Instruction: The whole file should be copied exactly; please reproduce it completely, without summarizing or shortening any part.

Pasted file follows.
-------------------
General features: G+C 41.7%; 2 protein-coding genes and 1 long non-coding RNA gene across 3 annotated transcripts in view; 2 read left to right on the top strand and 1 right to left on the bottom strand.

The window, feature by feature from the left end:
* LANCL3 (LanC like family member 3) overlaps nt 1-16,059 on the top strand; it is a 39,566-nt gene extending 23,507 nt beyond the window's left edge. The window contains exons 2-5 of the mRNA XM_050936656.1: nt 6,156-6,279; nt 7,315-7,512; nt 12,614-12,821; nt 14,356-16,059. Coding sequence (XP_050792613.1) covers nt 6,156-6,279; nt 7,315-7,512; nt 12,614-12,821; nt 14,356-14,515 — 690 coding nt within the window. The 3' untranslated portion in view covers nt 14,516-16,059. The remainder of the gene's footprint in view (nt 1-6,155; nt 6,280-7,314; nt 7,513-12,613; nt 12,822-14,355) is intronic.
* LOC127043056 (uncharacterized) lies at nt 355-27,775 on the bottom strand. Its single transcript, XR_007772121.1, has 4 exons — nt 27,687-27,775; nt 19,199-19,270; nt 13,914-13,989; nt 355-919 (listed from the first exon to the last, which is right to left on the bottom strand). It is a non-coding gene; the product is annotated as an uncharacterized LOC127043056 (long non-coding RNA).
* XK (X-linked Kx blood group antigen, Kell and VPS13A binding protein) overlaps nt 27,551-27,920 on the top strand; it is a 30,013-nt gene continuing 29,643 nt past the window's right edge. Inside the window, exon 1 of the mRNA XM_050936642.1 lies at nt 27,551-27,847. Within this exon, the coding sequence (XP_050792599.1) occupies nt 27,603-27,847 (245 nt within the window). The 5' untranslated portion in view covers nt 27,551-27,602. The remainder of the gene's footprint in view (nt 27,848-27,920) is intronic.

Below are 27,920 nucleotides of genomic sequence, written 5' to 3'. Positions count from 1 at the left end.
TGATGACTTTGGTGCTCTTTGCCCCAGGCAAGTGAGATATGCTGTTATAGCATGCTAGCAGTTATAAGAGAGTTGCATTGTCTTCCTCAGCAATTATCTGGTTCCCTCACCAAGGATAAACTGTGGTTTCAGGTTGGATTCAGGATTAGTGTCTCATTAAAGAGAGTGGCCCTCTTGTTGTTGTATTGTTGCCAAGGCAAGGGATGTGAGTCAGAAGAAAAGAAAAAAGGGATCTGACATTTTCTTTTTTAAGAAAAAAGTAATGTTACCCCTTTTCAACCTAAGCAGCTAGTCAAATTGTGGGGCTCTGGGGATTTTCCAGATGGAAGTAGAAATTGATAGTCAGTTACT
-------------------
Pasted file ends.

General features: G+C 41.7%; 2 protein-coding genes and 1 long non-coding RNA gene across 3 annotated transcripts in view; 2 read left to right on the top strand and 1 right to left on the bottom strand.

The window, feature by feature from the left end:
* LANCL3 (LanC like family member 3) overlaps nt 1-16,059 on the top strand; it is a 39,566-nt gene extending 23,507 nt beyond the window's left edge. The window contains exons 2-5 of the mRNA XM_050936656.1: nt 6,156-6,279; nt 7,315-7,512; nt 12,614-12,821; nt 14,356-16,059. Coding sequence (XP_050792613.1) covers nt 6,156-6,279; nt 7,315-7,512; nt 12,614-12,821; nt 14,356-14,515 — 690 coding nt within the window. The 3' untranslated portion in view covers nt 14,516-16,059. The remainder of the gene's footprint in view (nt 1-6,155; nt 6,280-7,314; nt 7,513-12,613; nt 12,822-14,355) is intronic.
* LOC127043056 (uncharacterized) lies at nt 355-27,775 on the bottom strand. Its single transcript, XR_007772121.1, has 4 exons — nt 27,687-27,775; nt 19,199-19,270; nt 13,914-13,989; nt 355-919 (listed from the first exon to the last, which is right to left on the bottom strand). It is a non-coding gene; the product is annotated as an uncharacterized LOC127043056 (long non-coding RNA).
* XK (X-linked Kx blood group antigen, Kell and VPS13A binding protein) overlaps nt 27,551-27,920 on the top strand; it is a 30,013-nt gene continuing 29,643 nt past the window's right edge. Inside the window, exon 1 of the mRNA XM_050936642.1 lies at nt 27,551-27,847. Within this exon, the coding sequence (XP_050792599.1) occupies nt 27,603-27,847 (245 nt within the window). The 5' untranslated portion in view covers nt 27,551-27,602. The remainder of the gene's footprint in view (nt 27,848-27,920) is intronic.

Below are 27,920 nucleotides of genomic sequence, written 5' to 3'. Positions count from 1 at the left end.
TGATGACTTTGGTGCTCTTTGCCCCAGGCAAGTGAGATATGCTGTTATAGCATGCTAGCAGTTATAAGAGAGTTGCATTGTCTTCCTCAGCAATTATCTGGTTCCCTCACCAAGGATAAACTGTGGTTTCAGGTTGGATTCAGGATTAGTGTCTCATTAAAGAGAGTGGCCCTCTTGTTGTTGTATTGTTGCCAAGGCAAGGGATGTGAGTCAGAAGAAAAGAAAAAAGGGATCTGACATTTTCTTTTTTAAGAAAAAAGTAATGTTACCCCTTTTCAACCTAAGCAGCTAGTCAAATTGTGGGGCTCTGGGGATTTTCCAGATGGAAGTAGAAATTGATAGTCAGTTACT